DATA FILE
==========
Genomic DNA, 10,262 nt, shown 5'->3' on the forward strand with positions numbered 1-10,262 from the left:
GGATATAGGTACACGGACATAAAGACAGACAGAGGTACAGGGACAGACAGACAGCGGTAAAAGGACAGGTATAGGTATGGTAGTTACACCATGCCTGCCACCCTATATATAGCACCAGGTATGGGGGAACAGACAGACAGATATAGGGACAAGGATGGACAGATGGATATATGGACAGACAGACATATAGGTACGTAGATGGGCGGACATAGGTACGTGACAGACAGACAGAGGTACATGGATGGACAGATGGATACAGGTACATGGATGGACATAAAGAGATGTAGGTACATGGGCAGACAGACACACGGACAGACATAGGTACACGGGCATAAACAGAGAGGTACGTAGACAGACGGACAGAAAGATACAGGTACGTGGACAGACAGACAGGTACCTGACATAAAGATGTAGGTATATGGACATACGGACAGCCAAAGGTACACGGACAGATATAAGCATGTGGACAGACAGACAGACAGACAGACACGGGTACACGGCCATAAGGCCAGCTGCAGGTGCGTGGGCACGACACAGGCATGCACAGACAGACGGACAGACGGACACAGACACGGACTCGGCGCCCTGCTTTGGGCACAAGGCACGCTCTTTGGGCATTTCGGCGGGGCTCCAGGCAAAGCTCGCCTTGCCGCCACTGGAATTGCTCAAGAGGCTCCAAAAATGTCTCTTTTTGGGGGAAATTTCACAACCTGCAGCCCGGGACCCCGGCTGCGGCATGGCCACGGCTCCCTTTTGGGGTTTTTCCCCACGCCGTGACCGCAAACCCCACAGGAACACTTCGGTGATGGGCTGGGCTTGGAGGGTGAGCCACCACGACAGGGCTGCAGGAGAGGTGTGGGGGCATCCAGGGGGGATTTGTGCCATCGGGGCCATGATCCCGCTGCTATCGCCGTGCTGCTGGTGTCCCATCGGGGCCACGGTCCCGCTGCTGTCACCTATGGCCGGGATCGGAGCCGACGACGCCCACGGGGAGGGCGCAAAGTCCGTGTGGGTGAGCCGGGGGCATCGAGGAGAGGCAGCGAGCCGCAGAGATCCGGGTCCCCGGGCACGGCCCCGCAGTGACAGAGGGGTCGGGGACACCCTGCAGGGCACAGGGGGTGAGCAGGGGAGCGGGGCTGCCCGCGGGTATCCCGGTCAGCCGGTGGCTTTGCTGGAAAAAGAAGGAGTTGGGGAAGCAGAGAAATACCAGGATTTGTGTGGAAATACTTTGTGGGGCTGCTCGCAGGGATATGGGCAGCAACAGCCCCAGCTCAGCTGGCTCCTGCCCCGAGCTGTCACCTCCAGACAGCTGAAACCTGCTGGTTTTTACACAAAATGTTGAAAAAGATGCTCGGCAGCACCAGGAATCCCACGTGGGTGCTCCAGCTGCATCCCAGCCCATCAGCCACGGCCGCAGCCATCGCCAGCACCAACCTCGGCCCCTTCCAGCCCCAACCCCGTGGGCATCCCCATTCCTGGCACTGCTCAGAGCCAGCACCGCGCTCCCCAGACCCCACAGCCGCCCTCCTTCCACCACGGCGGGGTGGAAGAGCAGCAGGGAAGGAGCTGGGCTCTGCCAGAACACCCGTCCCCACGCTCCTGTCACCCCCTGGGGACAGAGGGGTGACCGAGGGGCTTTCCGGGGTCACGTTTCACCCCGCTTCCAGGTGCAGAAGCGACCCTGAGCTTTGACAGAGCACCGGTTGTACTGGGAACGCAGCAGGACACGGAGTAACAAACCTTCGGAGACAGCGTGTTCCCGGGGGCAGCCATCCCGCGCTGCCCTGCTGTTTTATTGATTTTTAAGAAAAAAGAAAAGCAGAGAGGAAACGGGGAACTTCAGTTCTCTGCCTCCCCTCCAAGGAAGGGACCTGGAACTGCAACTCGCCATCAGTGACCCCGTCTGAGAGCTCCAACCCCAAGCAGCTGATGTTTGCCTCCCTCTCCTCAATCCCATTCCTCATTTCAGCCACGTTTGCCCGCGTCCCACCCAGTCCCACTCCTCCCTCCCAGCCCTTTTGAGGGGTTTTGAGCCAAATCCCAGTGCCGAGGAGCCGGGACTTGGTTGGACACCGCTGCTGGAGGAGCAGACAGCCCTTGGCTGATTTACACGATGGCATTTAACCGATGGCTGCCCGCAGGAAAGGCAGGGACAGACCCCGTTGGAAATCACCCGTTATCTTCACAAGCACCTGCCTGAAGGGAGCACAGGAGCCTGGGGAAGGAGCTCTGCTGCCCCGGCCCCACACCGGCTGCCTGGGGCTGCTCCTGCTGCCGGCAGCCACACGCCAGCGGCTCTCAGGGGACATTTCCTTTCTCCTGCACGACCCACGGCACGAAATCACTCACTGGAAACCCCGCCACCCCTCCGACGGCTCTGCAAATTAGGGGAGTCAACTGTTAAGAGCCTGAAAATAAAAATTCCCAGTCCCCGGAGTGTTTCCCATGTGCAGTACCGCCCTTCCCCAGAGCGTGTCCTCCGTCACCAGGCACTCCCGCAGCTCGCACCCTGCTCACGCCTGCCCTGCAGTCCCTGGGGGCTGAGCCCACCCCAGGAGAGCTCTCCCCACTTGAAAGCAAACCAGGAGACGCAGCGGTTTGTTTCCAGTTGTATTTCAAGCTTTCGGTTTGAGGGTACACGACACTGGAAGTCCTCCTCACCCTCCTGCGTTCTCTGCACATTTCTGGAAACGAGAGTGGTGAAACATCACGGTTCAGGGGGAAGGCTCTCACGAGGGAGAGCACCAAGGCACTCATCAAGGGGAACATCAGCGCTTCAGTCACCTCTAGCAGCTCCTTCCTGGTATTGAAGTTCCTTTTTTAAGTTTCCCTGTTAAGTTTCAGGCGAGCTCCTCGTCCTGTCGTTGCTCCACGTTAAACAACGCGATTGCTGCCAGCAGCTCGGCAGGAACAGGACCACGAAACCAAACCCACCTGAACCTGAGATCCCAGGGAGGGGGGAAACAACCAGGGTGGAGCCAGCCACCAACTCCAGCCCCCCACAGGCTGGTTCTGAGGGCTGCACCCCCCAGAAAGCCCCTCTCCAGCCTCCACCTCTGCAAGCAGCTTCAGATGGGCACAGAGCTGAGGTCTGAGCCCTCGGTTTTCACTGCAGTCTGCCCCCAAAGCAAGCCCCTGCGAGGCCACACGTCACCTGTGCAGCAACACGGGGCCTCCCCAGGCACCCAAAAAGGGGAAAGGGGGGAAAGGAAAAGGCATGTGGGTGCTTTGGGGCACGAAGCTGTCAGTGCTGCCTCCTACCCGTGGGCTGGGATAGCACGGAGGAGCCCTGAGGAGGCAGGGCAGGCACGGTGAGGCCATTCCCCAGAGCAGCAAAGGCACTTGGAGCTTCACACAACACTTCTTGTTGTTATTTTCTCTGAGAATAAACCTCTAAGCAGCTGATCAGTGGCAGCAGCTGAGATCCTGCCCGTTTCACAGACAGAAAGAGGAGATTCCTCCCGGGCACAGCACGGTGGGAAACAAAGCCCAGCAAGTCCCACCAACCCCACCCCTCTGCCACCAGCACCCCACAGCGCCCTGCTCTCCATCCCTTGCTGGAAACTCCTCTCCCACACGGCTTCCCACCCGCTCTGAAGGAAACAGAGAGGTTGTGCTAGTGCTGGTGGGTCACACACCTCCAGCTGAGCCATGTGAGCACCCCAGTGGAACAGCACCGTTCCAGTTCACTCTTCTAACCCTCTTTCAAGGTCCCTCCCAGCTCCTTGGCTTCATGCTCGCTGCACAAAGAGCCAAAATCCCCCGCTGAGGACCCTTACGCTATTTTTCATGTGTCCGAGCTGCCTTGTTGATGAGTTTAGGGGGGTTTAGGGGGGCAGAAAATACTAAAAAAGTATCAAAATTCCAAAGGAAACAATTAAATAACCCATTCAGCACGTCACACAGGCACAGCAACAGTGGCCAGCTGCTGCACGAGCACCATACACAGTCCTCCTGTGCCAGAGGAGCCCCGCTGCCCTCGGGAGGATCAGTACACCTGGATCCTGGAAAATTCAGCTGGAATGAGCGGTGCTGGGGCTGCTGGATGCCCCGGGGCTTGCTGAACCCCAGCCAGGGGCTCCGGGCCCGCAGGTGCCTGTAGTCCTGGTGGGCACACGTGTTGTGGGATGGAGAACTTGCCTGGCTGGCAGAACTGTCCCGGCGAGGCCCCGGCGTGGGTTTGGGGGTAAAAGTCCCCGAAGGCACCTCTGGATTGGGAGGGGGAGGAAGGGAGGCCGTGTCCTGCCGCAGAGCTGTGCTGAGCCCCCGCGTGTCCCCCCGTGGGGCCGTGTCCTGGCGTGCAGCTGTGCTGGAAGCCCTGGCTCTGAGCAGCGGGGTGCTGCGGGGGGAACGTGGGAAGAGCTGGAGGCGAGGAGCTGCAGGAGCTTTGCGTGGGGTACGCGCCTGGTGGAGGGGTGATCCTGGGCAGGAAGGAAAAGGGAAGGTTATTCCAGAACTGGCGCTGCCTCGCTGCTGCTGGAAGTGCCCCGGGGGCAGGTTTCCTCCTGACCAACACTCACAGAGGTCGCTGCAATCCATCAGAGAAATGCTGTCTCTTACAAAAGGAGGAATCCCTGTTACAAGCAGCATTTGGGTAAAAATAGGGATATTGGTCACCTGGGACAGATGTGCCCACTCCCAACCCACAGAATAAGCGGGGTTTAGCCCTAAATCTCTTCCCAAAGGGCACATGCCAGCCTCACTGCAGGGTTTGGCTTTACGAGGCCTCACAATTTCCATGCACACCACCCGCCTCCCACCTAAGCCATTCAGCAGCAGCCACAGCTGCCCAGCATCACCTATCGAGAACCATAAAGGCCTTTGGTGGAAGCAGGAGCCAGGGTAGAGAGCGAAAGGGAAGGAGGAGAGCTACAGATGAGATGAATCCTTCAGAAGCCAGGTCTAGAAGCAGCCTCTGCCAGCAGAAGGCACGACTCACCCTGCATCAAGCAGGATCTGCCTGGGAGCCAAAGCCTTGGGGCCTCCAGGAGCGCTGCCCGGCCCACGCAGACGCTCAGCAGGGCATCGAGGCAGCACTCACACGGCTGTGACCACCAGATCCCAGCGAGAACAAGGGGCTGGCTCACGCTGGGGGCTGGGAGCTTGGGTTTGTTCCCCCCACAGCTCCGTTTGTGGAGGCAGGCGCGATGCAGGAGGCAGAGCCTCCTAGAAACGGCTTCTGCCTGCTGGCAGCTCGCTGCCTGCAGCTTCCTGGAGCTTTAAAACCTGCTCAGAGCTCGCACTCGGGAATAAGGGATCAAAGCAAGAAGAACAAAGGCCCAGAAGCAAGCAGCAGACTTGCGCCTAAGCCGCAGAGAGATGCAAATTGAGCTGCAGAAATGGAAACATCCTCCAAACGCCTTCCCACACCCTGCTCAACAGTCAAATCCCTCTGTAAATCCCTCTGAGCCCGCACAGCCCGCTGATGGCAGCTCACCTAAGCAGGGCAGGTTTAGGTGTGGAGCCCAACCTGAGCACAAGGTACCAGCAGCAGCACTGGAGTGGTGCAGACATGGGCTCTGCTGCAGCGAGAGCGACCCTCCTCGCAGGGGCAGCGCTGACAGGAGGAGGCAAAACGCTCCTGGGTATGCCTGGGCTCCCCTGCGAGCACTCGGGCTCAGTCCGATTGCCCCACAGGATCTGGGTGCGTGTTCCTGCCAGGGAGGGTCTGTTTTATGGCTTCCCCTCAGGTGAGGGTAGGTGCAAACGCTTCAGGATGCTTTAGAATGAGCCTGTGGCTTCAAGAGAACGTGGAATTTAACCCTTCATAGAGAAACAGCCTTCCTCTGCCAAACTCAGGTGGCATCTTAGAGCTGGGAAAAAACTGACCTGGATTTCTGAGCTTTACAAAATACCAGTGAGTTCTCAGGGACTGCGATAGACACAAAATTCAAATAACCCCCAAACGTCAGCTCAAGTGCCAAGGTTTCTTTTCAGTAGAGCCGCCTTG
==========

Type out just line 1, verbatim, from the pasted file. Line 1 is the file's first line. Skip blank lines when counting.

Genomic DNA, 10,262 nt, shown 5'->3' on the forward strand with positions numbered 1-10,262 from the left: